- Some like it hot. Really hot. Preheating the oven to 500F for an initial blast of heat and then immediately dropping to 450F got me the best results out of all the variations I tried. And since opposites attract, freezing the buttered molds for about 15-20 minutes and working with cold batter are also key.
I’m taking a short break from baking cannelés at the moment, mostly because my coworkers are pretty much flat-out refusing to eat yet another batch. I’m definitely not done, though… there’s always room to improve on perfection, after all.
Want to try your hand at this most frustrating of pastries? Here are some great posts to help you find your way:
- How to Make Macarons in Silicone Molds on eat.live.travel.write
- How to Make (Almost) Perfect Canelés Using Silicone Molds on Chez Pim
- How to Make Canelés (Cannelés) de Bordeaux on Serious Eats
- How to Make Perfect Caneles on Epicurious
Disclosure: I received a cannelé baking kit from Redpath Sugar as part of my participation in #projectcannelé. No other compensation was provided. Opinions, as always, are entirely my own.
- 2 cups whole milk
- 1¼ cups sugar, divided
- 2 tbsp unsalted butter
- 1 cup all-purpose flour
- 2 large eggs
- 1 large egg yolk
- 3 tbsp Grand Marnier or Triple Sec
- 1 vanilla bean (or 1 tsp vanilla bean paste)
- Zest of 1 blood orange
- Melted unsalted butter, for the molds
- In a medium saucepan set over medium-high heat, bring the milk, ¾ cup of the sugar and the butter to a simmer, stirring occasionally to help dissolve the sugar. Remove from heat and let cool to 140F, about 10-15 minutes.
- In the meantime, sift together the flour and remaining ½ cup sugar onto a piece of parchment or wax paper.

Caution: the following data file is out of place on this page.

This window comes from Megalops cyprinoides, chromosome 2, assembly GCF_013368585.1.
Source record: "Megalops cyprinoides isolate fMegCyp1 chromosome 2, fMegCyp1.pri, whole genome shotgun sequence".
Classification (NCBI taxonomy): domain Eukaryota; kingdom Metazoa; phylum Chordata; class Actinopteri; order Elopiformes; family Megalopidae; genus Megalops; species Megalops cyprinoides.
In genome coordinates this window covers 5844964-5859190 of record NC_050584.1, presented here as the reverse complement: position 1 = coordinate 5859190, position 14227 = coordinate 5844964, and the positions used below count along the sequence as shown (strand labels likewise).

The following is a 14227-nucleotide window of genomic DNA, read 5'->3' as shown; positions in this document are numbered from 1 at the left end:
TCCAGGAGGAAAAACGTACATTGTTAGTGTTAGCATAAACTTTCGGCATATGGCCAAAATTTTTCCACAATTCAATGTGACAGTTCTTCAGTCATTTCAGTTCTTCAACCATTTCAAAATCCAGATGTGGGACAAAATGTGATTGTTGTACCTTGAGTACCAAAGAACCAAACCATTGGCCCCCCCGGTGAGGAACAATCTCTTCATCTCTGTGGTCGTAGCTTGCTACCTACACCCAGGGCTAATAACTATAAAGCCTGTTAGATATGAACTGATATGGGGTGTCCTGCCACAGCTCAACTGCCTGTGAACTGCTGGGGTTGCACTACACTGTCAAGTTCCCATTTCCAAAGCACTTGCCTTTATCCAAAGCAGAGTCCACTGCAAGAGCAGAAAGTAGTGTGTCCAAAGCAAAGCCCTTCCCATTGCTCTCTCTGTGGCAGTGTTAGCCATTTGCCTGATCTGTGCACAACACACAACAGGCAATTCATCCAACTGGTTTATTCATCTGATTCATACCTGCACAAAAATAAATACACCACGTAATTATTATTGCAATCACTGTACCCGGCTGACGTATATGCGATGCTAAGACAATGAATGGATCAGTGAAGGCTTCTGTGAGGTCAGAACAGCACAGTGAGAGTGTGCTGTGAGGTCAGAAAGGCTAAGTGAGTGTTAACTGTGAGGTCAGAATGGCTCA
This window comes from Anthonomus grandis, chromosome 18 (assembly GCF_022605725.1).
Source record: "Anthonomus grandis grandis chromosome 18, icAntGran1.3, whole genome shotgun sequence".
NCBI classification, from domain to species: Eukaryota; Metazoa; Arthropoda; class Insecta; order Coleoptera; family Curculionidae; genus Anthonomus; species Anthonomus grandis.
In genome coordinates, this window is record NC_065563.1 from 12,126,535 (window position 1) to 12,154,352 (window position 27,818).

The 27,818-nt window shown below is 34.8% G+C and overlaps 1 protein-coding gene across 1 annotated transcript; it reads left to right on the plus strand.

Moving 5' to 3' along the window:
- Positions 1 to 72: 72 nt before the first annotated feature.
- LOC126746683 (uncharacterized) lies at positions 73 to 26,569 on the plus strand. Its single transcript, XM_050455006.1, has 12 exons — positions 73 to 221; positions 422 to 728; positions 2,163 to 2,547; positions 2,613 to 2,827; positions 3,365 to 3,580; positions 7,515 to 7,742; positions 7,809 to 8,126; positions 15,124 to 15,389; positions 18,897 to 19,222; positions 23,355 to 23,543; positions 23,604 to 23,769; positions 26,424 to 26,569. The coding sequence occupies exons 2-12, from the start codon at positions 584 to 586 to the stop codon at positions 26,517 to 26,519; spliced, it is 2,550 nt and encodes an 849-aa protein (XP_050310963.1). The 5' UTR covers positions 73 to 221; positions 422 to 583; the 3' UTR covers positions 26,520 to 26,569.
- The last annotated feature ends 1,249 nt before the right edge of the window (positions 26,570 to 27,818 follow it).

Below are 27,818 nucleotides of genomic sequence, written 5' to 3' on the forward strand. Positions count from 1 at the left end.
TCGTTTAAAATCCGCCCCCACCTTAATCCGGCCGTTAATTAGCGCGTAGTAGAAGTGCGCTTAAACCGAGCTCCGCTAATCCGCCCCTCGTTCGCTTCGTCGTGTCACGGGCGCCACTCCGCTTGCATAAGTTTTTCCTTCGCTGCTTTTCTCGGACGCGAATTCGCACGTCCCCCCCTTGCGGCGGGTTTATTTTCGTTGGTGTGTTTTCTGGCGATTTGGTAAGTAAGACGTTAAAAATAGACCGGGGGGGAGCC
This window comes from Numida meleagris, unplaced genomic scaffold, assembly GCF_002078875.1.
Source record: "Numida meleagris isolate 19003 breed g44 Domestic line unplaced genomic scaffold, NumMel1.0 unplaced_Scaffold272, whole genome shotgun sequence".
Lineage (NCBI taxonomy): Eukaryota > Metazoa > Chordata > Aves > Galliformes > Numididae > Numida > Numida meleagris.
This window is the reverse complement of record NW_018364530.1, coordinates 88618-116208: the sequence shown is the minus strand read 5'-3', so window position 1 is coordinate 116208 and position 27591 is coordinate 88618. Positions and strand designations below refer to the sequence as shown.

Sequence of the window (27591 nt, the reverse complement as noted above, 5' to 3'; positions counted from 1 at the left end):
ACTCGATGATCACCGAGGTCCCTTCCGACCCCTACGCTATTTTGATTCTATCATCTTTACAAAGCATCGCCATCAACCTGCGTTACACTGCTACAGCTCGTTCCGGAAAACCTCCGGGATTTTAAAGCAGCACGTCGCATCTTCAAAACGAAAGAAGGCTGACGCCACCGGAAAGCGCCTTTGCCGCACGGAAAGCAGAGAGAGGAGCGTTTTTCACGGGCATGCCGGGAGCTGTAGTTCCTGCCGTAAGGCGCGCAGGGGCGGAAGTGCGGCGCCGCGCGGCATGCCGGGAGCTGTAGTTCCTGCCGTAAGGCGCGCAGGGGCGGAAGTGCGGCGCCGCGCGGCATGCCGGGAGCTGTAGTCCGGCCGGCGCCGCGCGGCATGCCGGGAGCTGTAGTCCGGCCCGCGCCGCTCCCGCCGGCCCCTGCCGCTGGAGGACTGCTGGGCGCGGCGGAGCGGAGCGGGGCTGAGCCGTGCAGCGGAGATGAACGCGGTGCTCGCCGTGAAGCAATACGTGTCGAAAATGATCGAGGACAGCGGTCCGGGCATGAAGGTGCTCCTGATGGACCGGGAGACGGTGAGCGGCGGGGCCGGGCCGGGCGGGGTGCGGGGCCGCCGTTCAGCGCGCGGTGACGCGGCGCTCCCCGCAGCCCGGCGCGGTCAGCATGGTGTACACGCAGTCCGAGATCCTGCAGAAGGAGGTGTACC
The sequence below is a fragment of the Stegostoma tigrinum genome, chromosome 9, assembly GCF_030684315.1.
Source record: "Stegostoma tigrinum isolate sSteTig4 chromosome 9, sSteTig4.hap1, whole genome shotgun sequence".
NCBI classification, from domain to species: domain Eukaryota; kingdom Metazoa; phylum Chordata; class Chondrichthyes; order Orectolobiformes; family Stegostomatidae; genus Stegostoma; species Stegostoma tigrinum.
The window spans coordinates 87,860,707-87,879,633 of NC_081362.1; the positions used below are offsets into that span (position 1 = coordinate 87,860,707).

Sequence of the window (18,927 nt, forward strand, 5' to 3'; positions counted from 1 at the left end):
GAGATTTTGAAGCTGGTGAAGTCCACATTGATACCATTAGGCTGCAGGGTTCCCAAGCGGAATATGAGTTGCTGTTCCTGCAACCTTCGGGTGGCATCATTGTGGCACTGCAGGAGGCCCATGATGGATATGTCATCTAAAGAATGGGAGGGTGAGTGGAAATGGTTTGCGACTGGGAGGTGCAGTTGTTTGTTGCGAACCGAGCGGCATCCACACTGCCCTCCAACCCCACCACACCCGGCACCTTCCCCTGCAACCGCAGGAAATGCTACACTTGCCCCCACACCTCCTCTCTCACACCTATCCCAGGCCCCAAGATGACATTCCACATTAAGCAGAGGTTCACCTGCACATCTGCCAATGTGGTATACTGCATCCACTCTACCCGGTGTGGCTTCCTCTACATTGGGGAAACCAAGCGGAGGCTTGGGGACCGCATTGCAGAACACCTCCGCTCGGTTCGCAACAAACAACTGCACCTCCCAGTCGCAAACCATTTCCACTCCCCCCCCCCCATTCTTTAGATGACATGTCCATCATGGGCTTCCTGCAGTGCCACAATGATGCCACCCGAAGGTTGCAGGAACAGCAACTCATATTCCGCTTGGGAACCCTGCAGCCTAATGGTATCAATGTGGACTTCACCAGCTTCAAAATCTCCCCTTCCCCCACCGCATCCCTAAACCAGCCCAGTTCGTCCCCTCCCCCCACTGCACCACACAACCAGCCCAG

- In a large bowl, whisk together the eggs and yolk. As you continue to whisk, slowly pour in the warm milk in a steady stream. Dump in the flour, all at once, and whisk until you have a thin, smooth batter.
- Strain the batter through a wire mesh strainer into a clean bowl or into a pitcher. Using a sharp knife, split open the vanilla bean and scrape out the seeds. Whisk the liqueur, vanilla seeds and orange zest into the batter. Cover tightly with plastic wrap, and transfer to the refrigerator to rest for at least 12 hours or up to 3 days.
- Lightly brush a silicone cannelé mold with melted butter, and place in the freezer for 30 minutes. Preheat the oven to 500F.
- Once the oven is good and hot, line a large baking sheet with parchment, then top with a wire rack. Place the cold cannelé mold on top of the rack.
- Remove the batter from the fridge. It will have separated into layers, so stir well to combine, then rap the container against the counter to remove any air that's been worked into the batter.
- Fill the molds to about 1cm from the top. Place in the preheated oven, then reduce the temperature to 450F. Bake for 30 minutes, then reduce the temperature again to 400F and bake for 25-40 minutes longer, or until the cannelés are a very dark brown all over. (Don't worry if they start to puff out of their molds near the beginning of the baking process - they'll settle back down as they continue baking.)
- Place the baking sheet onto a cooling rack, and let rest for 10 minutes before attempting to unmold the cannelés. Turn out the cannelés onto the wire rack and let cool completely before serving. The finished cannelés will be best the day they're made, but leftovers will keep for a day or two, uncovered, in a cool dry place. (The outside will soften up slightly after a few hours.)